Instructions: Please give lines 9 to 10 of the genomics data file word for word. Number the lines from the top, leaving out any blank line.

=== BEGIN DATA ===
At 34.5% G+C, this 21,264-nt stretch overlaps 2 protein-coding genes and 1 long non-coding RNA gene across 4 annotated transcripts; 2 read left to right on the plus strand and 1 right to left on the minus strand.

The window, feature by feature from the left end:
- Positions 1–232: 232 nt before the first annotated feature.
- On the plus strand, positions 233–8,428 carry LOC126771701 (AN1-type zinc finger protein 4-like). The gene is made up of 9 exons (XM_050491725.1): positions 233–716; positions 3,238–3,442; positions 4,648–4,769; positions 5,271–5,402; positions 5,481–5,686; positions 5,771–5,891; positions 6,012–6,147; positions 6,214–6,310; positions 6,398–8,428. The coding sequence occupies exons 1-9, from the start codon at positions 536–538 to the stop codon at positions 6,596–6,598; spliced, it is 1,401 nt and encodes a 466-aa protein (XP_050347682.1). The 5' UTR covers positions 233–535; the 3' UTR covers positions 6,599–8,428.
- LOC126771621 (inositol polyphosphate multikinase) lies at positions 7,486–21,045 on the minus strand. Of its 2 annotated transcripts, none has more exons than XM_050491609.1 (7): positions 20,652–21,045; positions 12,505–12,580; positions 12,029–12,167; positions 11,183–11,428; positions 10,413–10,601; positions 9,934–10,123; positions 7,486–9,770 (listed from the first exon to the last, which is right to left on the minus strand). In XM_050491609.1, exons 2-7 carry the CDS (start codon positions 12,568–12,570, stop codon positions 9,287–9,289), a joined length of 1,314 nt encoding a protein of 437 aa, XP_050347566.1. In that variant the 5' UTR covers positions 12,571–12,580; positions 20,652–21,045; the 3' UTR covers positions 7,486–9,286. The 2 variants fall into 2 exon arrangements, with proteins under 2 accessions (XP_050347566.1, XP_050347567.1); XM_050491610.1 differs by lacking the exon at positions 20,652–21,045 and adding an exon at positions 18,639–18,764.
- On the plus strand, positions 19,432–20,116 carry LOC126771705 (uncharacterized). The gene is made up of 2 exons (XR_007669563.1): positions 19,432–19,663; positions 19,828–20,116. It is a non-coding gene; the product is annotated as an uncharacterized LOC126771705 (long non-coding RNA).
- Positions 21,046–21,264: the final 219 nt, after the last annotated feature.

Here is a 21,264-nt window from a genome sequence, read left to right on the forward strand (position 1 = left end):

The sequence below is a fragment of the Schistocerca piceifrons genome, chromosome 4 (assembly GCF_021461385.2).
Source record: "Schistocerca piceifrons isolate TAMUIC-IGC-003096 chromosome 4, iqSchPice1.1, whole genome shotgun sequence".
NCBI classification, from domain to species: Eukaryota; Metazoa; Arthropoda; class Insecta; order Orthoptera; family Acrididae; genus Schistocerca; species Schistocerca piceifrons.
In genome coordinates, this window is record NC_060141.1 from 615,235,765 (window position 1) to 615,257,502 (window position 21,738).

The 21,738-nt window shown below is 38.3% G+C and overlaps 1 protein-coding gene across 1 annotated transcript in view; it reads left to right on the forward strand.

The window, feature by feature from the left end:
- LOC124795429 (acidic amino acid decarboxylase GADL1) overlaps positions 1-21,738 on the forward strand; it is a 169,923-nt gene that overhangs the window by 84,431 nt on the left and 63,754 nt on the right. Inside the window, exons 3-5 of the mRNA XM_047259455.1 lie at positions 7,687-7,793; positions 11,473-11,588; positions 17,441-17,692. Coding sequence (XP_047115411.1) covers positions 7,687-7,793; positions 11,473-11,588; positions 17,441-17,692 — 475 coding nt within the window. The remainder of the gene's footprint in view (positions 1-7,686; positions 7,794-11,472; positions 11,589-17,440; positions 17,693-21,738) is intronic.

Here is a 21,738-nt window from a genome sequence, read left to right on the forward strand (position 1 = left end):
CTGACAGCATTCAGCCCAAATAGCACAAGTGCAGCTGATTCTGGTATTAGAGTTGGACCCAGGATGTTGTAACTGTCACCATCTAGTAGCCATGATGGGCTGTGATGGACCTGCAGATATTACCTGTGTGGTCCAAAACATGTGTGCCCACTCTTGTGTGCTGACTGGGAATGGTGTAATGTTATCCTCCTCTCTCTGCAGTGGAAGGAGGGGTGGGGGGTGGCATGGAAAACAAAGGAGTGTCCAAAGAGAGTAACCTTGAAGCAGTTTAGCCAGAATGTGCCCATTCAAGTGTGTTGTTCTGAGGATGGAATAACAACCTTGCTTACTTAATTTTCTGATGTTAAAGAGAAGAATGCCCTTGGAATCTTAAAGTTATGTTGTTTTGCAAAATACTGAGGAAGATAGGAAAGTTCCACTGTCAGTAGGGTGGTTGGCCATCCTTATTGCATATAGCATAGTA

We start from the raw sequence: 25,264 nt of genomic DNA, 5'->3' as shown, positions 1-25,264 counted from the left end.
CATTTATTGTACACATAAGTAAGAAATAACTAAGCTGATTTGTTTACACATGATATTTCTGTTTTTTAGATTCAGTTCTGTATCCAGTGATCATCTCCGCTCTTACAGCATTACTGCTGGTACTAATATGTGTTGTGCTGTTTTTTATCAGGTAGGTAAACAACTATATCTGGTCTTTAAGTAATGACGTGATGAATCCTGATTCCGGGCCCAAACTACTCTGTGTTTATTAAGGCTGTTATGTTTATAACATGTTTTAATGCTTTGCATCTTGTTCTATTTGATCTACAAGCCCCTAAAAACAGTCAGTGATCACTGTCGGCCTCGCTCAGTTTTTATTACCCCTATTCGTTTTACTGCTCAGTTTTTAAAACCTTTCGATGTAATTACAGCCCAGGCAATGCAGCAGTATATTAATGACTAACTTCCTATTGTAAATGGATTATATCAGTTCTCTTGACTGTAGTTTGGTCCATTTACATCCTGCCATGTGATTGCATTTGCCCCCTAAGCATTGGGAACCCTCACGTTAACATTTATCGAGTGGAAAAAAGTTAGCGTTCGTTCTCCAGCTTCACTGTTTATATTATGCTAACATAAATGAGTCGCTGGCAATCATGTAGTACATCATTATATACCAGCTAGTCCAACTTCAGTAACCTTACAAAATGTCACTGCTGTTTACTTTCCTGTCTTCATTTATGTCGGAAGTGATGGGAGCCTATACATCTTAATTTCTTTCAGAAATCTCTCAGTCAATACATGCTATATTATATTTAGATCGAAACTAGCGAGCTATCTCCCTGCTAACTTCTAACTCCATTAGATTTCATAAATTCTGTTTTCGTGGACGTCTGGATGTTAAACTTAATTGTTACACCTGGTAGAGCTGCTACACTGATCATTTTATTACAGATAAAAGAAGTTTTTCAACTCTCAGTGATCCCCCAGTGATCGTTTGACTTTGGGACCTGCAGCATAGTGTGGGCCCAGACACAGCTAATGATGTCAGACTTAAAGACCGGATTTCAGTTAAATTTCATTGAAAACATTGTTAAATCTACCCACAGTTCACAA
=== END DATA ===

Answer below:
The sequence below is a fragment of the Schistocerca piceifrons genome, chromosome 4 (assembly GCF_021461385.2).
Source record: "Schistocerca piceifrons isolate TAMUIC-IGC-003096 chromosome 4, iqSchPice1.1, whole genome shotgun sequence".